But being dead has its disadvantages, too. Madison feels caught between the light and the dark, and between her real life and her timekeeper status. When Madison has the opportunity to get her body back—to be alive again—she faces her most difficult decision yet. If she claims it, she could return to being a normal girl—and have a chance at a real relationship with Josh. But would having the one thing she wants most in the world also mean giving up everything she’s worked so hard for?

Awaken by Katie Kacvinsky
Available May 23, 2011 (Order on Amazon)

From the publisher:
Maddie lives in a world where everything is done on the computer. Whether it’s to go to school or on a date, people don’t venture out of their home. There’s really no need. For the most part, Maddie’s okay with the solitary, digital life—until she meets Justin. Justin likes being with people. He enjoys the physical closeness of face-to-face interactions. People aren’t meant to be alone, he tells her.

Suddenly, Maddie feels something awakening inside her—a feeling that maybe there is a different, better way to live. But with society and her parents telling her otherwise, Maddie is going to have to learn to stand up for herself if she wants to change the path her life is taking.

In this not-so-brave new world, two young people struggle to carve out their own space.

Blood Magic by Tessa Gratton
Available May 24, 2011 (Order on Amazon)

From the publisher:
This page-turning debut novel will entice fans who like their paranormal romances dark and disturbing. It’s a natural next-read for fans of Stephanie Meyer, Carrie Jones, and Becca Fitzpatrick. But instead of mythical creatures, blood magic has everything to do with primal human desires like power, wealth, and immortality. Everywhere Silla Kennicott turns she sees blood. She can’t stop thinking about her parents alleged murder-suicide. She is consumed by a book filled with spells that arrives mysteriously in the mail. The spells share one common ingredient: blood, and Silla is more than willing to cast a few. What’s a little spilled blood if she can uncover the truth? And then there’s Nick—the new guy at school who makes her pulse race. He has a few secrets of his own and is all too familiar with the lure of blood magic. Drawn together by a combination of fate and chemistry, Silla and Nick must find out who else in their small Missouri town knows their secret and will do anything to take the book and magic from Silla.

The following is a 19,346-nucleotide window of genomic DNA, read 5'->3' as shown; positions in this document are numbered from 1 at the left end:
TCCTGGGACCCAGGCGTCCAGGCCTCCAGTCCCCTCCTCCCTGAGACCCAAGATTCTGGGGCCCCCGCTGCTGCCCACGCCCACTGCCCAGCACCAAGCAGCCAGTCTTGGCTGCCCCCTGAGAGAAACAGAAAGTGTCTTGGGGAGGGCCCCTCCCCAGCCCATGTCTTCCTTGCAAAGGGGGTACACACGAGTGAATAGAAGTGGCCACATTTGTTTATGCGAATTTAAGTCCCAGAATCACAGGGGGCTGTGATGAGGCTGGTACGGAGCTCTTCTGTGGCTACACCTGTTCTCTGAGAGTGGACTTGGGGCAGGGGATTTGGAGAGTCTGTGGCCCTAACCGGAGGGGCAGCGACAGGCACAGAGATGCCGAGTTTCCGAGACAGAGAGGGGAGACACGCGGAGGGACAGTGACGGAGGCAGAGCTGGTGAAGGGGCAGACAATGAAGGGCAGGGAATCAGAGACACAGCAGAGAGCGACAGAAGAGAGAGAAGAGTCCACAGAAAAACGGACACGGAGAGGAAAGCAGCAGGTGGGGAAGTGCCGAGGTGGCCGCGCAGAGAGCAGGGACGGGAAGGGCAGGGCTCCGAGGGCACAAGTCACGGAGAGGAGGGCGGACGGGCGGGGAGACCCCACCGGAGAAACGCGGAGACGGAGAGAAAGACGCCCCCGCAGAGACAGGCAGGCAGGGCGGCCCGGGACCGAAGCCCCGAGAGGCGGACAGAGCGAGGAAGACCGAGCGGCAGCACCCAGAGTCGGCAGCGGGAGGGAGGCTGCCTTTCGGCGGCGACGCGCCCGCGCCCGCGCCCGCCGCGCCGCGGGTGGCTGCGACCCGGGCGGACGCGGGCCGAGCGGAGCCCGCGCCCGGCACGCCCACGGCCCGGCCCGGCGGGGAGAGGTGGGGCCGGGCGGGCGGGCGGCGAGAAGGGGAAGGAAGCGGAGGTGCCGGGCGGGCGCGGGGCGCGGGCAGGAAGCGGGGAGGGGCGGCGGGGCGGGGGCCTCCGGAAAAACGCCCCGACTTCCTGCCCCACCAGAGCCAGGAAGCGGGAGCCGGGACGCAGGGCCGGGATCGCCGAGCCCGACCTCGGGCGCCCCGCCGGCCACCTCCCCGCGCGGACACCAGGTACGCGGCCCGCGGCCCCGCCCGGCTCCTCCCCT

Silver Sparrow by Tayari Jones
Available May 24, 2011 (Order on Amazon)

From the publisher:
With the opening line of Silver Sparrow, “My father, James Witherspoon, is a bigamist,” author Tayari Jones unveils a breathtaking story about a man’s deception, a family’s complicity, and two teenage girls caught in the middle.
Set in a middle-class neighborhood in Atlanta in the 1980s, the novel revolves around James Witherspoon’s two families—the public one and the secret one. When the daughters from each family meet and form a friendship, only one of them knows they are sisters. It is a relationship destined to explode when secrets are revealed and illusions shattered. As Jones explores the backstories of her rich yet flawed characters—the father, the two mothers, the grandmother, and the uncle—she also reveals the joy, as well as the destruction, they brought to one another’s lives.

At the heart of it all are the two lives at stake, and like the best writers—think Toni Morrison with The Bluest Eye—Jones portrays the fragility of these young girls with raw authenticity as they seek love, demand attention, and try to imagine themselves as women, just not as their mothers.

The Arrivals: A Novel by Meg Mitchell Moore
Available May 25, 2011 (Order on Amazon)

From the publisher:
It’s early summer when Ginny and William’s peaceful life in Vermont comes to an abrupt halt.

First, their daughter Lillian arrives, with her two children in tow, to escape her crumbling marriage. Next, their son Stephen and his pregnant wife Jane show up for a weekend visit, which extends indefinitely when Jane ends up on bed rest. When their youngest daughter Rachel appears, fleeing her difficult life in New York, Ginny and William find themselves consumed again by the chaos of parenthood – only this time around, their children are facing adult problems.

By summer’s end, the family gains new ideas of loyalty and responsibility, exposing the challenges of surviving the modern family – and the old adage, once a parent, always a parent, has never rung so true.

The Devil She Knows: A Novel by Bill Loehfelm
Available May 24, 2011 (Order on Amazon)

From the publisher:
An audacious thriller from a major new talent